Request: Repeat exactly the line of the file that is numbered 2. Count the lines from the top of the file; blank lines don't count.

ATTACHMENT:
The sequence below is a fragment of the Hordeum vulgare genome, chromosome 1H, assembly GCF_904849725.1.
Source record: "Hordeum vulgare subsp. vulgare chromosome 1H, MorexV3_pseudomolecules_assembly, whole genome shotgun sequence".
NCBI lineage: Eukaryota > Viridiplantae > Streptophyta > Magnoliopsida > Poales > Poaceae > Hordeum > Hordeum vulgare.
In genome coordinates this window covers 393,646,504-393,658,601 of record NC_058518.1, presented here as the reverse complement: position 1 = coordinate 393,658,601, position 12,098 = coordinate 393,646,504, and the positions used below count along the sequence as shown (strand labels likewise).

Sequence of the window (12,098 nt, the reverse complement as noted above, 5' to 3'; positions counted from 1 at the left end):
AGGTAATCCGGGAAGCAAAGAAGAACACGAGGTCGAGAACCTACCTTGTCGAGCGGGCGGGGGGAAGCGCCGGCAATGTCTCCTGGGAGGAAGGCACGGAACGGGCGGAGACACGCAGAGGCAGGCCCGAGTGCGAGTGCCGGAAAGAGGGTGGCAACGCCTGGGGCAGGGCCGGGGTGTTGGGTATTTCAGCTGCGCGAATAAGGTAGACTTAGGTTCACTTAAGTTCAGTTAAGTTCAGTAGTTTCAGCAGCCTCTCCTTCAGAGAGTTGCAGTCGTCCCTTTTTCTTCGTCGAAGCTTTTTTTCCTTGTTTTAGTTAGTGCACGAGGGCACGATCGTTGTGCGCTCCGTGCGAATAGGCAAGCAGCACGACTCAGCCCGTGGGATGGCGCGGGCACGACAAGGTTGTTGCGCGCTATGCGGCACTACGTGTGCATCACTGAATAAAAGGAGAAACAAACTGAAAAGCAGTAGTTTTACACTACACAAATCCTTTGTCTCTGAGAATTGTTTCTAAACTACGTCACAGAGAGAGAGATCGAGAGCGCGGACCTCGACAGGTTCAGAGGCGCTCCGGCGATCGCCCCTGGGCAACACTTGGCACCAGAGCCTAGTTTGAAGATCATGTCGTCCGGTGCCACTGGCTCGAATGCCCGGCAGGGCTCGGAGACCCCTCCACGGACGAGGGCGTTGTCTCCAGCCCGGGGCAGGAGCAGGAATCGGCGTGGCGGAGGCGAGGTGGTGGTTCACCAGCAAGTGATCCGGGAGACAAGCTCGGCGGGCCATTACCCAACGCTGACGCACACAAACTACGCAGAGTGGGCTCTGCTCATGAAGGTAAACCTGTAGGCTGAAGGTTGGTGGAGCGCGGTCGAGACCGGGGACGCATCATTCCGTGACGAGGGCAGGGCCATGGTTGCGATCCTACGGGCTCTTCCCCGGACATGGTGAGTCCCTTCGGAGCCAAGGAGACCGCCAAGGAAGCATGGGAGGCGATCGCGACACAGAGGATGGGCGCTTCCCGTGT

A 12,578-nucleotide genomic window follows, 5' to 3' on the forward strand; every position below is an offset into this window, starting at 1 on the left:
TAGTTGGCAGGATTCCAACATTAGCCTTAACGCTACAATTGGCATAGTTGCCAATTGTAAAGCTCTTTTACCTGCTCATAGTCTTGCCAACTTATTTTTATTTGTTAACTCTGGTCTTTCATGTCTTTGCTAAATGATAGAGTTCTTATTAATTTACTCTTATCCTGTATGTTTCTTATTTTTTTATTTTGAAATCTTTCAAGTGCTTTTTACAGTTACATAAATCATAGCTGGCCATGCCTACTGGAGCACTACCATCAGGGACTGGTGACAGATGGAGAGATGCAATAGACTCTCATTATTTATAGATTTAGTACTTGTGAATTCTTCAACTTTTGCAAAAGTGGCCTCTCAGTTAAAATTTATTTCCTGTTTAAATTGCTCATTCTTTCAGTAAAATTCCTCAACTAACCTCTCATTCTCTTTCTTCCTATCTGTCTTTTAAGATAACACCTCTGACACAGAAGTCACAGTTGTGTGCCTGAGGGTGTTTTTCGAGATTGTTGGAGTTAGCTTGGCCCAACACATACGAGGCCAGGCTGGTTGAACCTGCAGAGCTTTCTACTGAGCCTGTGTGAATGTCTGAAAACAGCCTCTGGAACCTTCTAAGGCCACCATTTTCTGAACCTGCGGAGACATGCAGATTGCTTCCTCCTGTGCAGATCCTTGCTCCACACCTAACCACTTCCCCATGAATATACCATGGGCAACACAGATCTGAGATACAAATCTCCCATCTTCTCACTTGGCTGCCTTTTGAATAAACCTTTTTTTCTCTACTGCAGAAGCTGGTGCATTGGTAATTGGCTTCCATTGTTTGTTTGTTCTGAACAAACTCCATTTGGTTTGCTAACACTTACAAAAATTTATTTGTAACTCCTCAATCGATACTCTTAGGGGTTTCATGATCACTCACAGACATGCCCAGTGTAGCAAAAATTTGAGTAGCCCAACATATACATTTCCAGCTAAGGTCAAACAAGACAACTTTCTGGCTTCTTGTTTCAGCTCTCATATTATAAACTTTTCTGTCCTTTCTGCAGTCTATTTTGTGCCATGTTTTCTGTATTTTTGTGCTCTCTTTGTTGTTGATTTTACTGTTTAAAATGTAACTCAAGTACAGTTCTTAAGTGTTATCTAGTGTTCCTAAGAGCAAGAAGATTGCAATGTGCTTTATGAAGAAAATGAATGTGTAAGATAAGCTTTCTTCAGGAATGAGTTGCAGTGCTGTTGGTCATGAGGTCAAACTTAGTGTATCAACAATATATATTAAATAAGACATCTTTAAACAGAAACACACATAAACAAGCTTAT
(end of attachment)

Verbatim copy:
Source record: "Hordeum vulgare subsp. vulgare chromosome 1H, MorexV3_pseudomolecules_assembly, whole genome shotgun sequence".